QUICK FIX: Breathe life into your setting
(Writers’ Forum, November 2007)

Help.  I don’t know where I am! 
Sound familiar?  A sense of place is very important in any piece of writing but can be all too easily forgotten when concentrating on the other components of the story.
Setting doesn’t mean long descriptions - rather a weaving of the five senses of sight, sound, smell, touch and taste into your writing. Concentrating on just one line relating to each of these can set a scene more accurately than pages of description your reader might get bored of.
Setting isn’t just a backdrop to the action. It’s a part of the action itself and continually changes as the story progresses.
•    Sit in a café, a park, or even on the bus and note the changes around you in the space of just ten minutes.
•    Notice people, lighting, scents and sound.
•    Concentrate on just one of the senses – this will enable you to see it in all the more detail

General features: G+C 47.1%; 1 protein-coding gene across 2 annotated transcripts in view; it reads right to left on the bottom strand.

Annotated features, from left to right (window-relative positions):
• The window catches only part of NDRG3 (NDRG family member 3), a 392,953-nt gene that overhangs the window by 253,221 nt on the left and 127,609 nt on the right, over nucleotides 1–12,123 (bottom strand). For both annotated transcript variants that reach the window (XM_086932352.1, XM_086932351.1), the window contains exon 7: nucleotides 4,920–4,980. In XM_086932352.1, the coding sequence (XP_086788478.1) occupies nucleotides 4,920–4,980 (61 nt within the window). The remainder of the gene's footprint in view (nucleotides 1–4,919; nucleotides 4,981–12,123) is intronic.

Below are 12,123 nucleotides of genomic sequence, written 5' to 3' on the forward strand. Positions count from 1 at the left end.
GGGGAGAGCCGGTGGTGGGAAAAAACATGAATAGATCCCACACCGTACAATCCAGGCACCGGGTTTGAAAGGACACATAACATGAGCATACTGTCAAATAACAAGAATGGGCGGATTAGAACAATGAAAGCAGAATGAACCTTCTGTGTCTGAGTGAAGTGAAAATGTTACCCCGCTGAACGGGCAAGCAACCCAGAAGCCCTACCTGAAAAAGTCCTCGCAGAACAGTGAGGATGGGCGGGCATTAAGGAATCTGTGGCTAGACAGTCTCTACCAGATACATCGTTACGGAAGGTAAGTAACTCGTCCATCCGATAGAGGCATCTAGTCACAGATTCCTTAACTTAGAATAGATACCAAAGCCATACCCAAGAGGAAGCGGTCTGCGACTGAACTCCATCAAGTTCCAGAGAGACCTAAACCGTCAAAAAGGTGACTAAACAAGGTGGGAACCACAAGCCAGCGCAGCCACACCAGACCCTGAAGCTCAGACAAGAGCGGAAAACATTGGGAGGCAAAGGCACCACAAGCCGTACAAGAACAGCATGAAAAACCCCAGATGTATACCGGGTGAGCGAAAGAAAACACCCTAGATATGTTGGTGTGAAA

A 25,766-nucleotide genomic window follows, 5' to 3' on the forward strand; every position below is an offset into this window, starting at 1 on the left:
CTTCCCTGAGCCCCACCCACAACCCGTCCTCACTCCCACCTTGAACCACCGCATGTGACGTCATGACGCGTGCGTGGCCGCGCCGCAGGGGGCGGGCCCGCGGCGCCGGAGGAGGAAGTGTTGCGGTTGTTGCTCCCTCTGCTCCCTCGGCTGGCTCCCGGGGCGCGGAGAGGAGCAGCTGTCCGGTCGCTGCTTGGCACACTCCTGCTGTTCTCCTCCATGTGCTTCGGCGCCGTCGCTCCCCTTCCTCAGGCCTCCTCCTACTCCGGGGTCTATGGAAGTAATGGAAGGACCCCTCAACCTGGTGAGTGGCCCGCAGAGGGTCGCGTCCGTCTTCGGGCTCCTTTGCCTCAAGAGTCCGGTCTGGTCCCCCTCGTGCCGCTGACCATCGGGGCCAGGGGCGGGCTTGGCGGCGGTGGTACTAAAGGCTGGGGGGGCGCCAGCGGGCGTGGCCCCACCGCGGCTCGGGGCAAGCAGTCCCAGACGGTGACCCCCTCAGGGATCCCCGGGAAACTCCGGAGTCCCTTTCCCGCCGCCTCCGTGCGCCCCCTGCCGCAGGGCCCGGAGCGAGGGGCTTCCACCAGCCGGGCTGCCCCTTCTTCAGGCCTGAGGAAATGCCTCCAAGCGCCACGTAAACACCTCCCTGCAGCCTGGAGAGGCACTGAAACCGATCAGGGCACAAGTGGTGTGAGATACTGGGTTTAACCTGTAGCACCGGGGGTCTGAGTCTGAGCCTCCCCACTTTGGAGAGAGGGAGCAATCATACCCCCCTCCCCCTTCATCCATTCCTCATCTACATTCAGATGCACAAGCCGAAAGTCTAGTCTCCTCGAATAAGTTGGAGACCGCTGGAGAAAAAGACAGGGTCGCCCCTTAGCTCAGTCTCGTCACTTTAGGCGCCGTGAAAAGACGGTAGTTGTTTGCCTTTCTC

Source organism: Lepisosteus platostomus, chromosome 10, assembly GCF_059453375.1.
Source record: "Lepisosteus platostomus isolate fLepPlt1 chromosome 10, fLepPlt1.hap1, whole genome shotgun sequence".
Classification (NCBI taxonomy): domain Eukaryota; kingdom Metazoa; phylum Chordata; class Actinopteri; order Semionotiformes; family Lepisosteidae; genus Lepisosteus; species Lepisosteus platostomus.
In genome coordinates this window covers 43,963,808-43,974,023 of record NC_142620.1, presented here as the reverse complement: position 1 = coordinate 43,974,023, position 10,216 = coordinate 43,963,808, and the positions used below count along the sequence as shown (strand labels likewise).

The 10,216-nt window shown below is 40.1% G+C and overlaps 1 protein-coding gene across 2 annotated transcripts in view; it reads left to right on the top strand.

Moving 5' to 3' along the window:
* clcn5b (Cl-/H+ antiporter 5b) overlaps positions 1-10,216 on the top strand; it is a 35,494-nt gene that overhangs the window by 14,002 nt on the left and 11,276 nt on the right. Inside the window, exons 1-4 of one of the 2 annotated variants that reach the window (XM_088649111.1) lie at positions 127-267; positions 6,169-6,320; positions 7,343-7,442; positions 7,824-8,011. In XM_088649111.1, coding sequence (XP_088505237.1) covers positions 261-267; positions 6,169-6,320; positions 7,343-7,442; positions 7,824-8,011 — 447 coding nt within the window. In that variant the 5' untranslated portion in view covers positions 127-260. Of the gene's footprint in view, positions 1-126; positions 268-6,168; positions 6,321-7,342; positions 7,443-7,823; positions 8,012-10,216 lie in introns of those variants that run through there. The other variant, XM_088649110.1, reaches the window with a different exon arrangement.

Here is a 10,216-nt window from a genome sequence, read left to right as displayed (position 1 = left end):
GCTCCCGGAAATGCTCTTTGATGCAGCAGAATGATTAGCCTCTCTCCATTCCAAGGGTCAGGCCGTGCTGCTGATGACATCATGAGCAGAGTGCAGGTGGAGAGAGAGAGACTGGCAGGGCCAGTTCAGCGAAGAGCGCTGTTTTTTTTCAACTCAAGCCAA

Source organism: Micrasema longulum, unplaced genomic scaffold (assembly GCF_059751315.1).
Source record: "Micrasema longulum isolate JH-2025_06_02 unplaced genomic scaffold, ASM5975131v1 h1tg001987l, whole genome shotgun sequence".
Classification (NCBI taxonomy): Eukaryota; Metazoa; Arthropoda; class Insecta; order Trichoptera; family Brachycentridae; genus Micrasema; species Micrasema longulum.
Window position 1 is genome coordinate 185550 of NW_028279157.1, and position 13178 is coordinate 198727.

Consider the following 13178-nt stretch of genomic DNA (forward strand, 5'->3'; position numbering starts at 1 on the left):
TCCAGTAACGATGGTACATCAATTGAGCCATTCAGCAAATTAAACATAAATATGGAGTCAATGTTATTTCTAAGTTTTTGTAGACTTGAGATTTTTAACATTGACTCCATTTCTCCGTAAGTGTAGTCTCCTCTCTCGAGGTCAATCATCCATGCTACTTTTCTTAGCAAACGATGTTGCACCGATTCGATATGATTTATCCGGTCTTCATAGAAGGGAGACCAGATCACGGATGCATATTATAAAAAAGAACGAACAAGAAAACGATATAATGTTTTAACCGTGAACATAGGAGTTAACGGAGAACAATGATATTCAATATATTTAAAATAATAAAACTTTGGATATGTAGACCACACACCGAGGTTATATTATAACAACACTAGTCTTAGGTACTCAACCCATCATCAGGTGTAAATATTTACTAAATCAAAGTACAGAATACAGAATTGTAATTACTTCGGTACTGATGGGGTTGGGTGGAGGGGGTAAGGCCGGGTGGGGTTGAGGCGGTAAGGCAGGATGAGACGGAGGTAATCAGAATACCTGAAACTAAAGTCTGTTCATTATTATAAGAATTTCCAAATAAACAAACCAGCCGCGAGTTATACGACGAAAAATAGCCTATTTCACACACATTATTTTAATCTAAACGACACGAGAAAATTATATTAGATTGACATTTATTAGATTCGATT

•    Take a short walk and jot down how the setting around you has a life of its own.  Every second something will be different.
Remember that setting can be used to enhance the events of your story. Allow the setting to change as the story progresses.
•    Do ominous clouds gather when something bad is about to happen?
•    Does the sun come out at the end?
•    Experiment with this – even putting together gothic castles with rainbows or happy endings and violent storms.
Don’t be afraid to use setting to lift you story from the ordinary to the fantastic.


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